Motorcycling experience and hazard perception

David Crundall, Editha van Loon, Alex W. Stedmon, Elizabeth Crundall

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    Abstract

    Studies of hazard perception skills in car drivers suggest that the ability to spot hazards improves with driving experience. Is this the case with motorcyclists? Sixty-one motorcyclists, split across three groups (novice, experienced and advanced riders) were tested on a hazard perception test containing video clips filmed from the perspective of a motorcyclist. Response times to hazards revealed that the advanced riders (who had completed an advanced riding course) were the fastest, and the experienced riders were the slowest to respond to hazards, with novice riders falling in-between. Advanced riders were also found to make more internal attributions regarding the causes of the hazards than novice riders (though on a general measure of Locus of Control there was no difference between groups). The results demonstrate a link between advanced training and motorcycling hazard perception skill, but raise important concerns about the effects of mere experience on rider safety. This challenges previous conceptions that simply extrapolated from our understanding of the hazard perception skills of car drivers to this particularly vulnerable group of road users.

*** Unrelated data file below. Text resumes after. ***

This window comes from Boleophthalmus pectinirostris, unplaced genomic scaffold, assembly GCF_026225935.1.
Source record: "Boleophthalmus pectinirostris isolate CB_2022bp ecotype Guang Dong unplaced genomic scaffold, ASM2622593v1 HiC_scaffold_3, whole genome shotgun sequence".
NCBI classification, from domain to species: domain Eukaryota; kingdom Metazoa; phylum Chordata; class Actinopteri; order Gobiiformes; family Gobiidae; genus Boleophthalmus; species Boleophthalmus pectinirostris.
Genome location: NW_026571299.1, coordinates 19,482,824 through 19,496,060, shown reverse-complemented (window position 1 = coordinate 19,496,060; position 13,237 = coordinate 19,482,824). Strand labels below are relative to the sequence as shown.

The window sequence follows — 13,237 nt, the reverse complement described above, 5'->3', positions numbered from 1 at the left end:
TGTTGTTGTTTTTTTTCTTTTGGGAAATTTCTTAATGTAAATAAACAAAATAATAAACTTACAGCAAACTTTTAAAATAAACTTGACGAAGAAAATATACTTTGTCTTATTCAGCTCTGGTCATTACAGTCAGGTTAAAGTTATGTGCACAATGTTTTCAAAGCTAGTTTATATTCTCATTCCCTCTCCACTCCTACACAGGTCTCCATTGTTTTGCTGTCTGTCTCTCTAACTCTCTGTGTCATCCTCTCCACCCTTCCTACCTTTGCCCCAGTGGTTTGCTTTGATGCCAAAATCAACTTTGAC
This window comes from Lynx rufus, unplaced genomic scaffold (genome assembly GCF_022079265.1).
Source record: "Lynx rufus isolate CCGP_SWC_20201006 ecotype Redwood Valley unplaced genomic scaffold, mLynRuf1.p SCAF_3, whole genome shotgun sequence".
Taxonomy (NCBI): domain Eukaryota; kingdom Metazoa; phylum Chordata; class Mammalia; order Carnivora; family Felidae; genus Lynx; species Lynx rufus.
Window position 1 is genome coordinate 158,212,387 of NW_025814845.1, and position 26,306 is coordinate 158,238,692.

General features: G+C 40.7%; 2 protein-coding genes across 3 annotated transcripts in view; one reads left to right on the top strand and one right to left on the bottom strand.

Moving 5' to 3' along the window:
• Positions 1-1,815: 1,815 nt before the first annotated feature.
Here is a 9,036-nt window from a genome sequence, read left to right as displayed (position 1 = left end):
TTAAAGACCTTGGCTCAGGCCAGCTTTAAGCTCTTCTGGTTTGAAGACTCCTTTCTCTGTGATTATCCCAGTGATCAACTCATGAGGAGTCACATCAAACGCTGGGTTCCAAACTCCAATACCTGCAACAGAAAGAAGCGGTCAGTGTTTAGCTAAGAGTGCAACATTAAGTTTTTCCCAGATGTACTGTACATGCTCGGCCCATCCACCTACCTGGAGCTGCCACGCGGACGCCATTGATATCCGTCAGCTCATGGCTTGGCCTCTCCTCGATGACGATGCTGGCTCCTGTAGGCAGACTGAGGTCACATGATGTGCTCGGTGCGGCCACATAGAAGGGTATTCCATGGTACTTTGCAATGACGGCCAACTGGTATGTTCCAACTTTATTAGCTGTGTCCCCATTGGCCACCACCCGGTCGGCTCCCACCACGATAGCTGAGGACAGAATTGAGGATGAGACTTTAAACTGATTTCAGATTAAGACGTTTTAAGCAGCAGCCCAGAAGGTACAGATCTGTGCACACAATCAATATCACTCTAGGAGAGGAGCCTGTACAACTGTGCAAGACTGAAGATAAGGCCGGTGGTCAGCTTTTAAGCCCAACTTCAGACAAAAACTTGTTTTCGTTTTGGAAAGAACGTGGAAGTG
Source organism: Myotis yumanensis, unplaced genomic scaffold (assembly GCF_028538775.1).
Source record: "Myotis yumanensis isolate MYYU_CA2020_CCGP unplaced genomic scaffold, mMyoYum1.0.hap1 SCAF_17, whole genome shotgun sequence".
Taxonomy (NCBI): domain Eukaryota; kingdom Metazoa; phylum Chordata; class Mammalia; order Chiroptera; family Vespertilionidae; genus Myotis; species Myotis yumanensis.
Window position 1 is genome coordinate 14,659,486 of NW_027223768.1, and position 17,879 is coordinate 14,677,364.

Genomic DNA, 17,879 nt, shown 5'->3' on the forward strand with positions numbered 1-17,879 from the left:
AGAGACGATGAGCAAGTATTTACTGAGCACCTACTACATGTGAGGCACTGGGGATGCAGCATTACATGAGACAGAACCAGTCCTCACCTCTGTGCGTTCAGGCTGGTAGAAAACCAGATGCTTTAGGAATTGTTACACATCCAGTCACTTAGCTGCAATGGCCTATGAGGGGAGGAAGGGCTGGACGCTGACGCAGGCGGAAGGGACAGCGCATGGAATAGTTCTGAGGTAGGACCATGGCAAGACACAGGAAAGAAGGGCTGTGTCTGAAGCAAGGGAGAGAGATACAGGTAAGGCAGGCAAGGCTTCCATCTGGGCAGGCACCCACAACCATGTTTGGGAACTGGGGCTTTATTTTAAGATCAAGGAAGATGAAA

Original languageEnglish
    Pages (from-to)456-464
    JournalAccident Analysis & Prevention
    Volume50
    Issue numberJanuary 2013
    DOIs
    Publication statusPublished - 2013

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    Keywords

    • Hazard perception
    • Motorcycle
    • Experience
    • Training
    • Locus of Control

    Cite this

    Crundall, D., Loon, E. V., Stedmon, A. W., & Crundall, E. (2013). Motorcycling experience and hazard perception. Accident Analysis & Prevention, 50(January 2013), 456-464. https://doi.org/10.1016/j.aap.2012.05.021